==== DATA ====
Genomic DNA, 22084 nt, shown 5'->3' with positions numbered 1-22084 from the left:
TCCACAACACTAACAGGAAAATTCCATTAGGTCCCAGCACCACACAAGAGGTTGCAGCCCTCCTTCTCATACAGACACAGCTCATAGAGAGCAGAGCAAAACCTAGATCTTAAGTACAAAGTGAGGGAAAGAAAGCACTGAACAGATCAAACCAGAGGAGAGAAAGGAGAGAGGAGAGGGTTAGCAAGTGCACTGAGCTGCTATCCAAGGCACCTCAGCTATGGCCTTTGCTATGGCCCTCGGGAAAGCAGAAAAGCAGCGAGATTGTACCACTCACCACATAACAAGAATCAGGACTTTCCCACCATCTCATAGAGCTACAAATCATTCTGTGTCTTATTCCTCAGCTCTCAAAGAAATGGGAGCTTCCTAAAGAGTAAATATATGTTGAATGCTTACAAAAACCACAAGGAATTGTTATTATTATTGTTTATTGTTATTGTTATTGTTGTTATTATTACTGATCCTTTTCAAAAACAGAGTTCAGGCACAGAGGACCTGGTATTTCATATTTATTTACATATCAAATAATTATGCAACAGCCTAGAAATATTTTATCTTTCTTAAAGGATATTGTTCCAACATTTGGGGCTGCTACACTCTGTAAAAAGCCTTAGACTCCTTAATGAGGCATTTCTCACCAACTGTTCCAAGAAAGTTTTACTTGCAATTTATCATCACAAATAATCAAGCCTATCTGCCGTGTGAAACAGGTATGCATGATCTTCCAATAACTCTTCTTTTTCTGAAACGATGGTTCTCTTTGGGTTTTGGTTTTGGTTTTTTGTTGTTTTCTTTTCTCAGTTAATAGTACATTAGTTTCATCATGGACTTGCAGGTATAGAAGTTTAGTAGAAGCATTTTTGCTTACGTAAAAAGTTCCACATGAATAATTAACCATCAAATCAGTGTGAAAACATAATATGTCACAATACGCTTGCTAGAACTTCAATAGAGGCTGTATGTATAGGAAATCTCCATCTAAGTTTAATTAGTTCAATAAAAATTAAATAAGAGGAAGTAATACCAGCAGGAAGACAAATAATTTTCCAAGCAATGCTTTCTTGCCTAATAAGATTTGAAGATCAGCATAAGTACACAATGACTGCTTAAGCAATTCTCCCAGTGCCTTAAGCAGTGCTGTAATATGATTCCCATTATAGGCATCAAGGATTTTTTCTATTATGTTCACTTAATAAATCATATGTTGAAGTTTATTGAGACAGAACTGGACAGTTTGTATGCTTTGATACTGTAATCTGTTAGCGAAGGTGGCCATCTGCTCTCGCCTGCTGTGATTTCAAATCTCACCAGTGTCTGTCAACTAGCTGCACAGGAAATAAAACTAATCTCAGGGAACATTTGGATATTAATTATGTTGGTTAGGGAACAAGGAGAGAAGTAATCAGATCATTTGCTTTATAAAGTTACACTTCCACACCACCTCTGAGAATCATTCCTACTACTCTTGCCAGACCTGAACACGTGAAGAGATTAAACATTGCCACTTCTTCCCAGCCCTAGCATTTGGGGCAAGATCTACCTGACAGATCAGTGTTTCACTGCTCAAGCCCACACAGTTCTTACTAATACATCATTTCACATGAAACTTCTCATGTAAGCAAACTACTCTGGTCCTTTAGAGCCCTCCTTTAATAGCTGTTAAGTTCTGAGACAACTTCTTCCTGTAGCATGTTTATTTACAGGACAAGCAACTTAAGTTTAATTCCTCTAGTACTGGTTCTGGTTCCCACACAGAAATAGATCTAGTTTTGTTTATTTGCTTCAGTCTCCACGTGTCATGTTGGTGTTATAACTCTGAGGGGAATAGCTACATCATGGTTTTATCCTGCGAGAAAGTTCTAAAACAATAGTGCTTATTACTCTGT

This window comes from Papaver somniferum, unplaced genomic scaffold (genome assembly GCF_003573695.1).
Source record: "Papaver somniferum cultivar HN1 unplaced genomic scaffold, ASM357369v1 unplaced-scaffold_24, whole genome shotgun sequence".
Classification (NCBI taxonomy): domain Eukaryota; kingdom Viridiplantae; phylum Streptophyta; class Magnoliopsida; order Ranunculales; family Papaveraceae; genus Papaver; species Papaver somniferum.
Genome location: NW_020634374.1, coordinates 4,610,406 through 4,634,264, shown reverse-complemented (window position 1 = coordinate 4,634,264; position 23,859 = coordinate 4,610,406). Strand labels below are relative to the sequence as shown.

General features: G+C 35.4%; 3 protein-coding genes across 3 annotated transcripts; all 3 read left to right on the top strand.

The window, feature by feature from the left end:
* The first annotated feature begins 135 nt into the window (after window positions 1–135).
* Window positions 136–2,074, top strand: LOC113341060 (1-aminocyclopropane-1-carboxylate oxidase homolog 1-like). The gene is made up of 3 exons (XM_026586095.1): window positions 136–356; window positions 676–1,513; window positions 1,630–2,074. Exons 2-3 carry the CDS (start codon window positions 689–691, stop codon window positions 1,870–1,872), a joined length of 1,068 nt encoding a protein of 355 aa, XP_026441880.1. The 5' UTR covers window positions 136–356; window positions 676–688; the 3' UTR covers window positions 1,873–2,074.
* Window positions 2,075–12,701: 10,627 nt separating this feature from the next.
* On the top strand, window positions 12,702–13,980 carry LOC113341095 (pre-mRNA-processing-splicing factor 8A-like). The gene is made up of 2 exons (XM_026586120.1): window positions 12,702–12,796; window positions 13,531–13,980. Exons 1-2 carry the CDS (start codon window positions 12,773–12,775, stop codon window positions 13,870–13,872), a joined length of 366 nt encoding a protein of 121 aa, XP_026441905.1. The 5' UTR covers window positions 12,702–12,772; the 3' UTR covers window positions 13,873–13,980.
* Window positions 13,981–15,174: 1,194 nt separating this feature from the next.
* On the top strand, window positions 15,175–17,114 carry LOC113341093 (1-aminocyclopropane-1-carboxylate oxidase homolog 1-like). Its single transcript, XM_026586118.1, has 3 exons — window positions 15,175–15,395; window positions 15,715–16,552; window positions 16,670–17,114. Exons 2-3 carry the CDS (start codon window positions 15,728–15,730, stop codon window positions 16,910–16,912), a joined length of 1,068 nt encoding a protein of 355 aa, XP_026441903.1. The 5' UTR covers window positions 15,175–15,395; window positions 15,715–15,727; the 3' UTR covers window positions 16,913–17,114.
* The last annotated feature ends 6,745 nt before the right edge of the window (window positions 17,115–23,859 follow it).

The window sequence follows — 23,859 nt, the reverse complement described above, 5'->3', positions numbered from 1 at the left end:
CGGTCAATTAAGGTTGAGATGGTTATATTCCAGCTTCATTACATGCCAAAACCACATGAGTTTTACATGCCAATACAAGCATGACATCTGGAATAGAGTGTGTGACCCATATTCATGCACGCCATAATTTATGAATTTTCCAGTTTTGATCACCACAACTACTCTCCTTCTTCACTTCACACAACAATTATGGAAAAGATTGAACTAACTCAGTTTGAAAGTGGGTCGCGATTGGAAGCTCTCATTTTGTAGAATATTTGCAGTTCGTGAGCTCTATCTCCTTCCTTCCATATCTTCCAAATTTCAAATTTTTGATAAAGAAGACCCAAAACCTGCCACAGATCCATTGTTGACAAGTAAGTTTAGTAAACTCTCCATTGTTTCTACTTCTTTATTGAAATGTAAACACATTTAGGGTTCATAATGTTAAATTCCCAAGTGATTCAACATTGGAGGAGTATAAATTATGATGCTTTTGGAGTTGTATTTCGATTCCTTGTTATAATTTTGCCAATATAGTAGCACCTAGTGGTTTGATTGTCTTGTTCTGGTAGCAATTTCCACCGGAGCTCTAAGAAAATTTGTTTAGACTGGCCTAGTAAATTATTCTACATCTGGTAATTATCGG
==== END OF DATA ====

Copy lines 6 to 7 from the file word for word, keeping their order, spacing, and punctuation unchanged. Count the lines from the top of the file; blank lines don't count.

Genome location: NW_020634374.1, coordinates 4,610,406 through 4,634,264, shown reverse-complemented (window position 1 = coordinate 4,634,264; position 23,859 = coordinate 4,610,406). Strand labels below are relative to the sequence as shown.

General features: G+C 35.4%; 3 protein-coding genes across 3 annotated transcripts; all 3 read left to right on the top strand.